Having traveled to Vietnam before, it was striking – but not very surprising – just how much Paris felt like we were in downtown Saigon.

The French rule of Vietnam from the late 1800s up until the 1950s definitely had a huge impact on the architecture and layout of the streets in Saigon, but you don’t necessarily realize how weirdly similar they are until you’ve had a chance to visit both countries.

After checking into the hotel, smooshing ourselves and our luggage into the tiny hotel elevator, and checking out our tiny hotel room, we made our way back down the narrow stairs and headed out to wander.

It wasn’t long before we found the Eiffel Tower – after all, our hotel was only a block away from the park.

We made our way through the park, across the street, and beneath the huge structure.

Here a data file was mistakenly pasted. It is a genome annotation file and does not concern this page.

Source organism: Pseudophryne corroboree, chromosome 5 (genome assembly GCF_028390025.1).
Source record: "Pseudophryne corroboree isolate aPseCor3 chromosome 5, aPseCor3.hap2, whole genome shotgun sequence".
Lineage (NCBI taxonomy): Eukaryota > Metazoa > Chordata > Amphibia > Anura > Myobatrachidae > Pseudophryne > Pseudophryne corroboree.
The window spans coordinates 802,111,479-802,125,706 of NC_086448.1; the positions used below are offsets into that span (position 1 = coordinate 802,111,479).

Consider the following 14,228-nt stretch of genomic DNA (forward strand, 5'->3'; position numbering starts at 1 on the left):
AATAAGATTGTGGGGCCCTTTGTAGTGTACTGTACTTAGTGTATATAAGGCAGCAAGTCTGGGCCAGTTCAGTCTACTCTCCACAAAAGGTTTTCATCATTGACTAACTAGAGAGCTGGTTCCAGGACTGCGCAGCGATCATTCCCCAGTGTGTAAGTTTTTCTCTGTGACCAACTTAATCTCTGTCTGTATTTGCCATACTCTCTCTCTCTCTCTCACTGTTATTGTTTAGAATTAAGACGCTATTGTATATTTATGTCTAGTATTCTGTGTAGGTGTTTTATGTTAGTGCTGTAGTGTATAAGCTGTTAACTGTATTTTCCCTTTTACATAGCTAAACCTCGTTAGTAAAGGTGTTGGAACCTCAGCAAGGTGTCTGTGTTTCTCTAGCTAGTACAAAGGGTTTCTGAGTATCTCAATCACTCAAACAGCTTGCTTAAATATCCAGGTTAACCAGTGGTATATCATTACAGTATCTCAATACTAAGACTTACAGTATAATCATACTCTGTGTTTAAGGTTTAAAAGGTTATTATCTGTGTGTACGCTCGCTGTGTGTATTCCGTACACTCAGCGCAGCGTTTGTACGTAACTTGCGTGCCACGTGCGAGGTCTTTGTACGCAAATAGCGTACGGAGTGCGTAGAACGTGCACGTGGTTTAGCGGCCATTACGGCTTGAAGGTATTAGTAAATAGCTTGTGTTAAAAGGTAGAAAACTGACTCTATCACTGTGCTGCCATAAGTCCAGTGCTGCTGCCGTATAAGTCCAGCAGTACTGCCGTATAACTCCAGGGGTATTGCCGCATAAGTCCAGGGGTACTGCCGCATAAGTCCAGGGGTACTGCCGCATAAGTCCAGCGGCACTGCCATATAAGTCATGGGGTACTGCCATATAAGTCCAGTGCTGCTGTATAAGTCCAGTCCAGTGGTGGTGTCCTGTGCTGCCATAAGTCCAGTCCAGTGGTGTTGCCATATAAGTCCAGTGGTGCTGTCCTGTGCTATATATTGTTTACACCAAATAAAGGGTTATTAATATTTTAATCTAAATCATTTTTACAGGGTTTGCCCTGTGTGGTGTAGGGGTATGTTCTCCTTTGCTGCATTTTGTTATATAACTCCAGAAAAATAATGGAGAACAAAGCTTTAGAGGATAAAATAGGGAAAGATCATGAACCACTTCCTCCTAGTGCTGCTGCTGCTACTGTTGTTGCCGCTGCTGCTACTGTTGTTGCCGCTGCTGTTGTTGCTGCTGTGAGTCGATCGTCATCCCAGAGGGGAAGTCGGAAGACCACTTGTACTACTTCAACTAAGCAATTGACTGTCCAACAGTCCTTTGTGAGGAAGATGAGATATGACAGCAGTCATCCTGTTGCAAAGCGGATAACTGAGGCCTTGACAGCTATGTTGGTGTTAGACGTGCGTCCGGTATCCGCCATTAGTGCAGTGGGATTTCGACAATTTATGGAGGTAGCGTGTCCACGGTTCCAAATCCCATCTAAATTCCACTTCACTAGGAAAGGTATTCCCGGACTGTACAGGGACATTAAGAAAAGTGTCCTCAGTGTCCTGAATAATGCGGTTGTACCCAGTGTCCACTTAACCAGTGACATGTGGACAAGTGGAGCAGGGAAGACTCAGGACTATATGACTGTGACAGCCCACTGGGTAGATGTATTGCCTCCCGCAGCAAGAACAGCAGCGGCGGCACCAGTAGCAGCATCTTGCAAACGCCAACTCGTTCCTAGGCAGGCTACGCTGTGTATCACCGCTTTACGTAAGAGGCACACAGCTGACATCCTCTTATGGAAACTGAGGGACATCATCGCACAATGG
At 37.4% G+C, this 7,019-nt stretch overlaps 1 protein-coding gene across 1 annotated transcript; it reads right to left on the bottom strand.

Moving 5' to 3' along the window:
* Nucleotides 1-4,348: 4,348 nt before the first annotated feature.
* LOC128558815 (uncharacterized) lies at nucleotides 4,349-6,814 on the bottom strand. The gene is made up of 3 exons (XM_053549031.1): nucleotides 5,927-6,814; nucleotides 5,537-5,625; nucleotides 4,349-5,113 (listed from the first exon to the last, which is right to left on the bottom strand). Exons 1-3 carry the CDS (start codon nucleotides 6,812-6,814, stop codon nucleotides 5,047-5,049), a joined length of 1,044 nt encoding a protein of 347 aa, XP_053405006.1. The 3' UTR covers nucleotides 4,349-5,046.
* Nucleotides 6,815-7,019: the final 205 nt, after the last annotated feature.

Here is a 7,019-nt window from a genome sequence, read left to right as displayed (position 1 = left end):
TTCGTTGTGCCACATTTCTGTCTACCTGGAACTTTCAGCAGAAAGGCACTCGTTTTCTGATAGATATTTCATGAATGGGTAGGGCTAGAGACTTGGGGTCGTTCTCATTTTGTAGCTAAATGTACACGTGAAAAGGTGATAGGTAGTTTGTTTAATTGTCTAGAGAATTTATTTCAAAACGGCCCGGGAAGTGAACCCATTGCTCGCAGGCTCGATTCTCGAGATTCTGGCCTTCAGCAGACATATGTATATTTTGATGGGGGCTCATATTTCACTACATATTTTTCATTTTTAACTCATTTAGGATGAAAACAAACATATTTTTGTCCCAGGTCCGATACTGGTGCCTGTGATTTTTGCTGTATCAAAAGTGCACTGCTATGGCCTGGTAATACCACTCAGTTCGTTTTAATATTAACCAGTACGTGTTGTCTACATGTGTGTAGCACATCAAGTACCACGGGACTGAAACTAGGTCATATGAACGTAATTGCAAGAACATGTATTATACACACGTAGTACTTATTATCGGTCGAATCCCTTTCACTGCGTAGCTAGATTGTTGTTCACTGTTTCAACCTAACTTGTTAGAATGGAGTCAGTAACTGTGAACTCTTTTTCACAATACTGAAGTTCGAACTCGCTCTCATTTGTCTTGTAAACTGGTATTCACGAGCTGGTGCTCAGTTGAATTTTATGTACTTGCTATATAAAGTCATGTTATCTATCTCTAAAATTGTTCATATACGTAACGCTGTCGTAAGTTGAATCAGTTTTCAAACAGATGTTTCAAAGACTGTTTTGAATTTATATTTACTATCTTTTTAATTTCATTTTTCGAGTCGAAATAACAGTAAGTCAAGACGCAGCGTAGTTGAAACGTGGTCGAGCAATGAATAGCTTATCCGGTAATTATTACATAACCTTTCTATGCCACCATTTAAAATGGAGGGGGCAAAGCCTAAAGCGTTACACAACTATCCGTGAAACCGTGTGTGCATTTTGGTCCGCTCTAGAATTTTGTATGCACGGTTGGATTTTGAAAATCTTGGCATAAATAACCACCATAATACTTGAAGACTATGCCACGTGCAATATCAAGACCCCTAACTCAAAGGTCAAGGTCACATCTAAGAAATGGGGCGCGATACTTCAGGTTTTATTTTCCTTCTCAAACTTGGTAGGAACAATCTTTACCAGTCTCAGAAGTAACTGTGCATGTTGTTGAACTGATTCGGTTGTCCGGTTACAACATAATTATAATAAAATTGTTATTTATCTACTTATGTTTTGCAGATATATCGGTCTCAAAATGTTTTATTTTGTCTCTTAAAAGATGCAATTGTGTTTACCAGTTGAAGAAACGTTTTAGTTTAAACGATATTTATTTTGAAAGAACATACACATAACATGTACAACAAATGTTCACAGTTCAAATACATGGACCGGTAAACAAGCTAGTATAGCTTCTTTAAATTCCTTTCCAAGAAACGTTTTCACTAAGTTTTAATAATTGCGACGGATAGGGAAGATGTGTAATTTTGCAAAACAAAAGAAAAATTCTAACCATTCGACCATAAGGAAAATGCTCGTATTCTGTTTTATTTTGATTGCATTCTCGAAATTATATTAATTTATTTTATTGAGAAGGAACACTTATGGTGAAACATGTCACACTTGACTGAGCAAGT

… and decided that we absolutely, positively were not going to waste time in the crazy lines to go up into the Eiffel Tower.

Besides, after an uninspiring lunch and nothing else to eat all day, I was starving.

We sat a little in a nearby park, got some cool views of the Eiffel Tower through the trees, and tried to find somewhere to eat.

You’d think that’d be easy in Paris, BUT NOPE. Maybe it was the hunger clouding our brains, but we found it impossible to find anything online telling us somewhere nearby where we could find food.

Preferably something that wasn’t an insanely expensive tourist trap.

So off we went walking again, in hopes of finding easy food somewhere.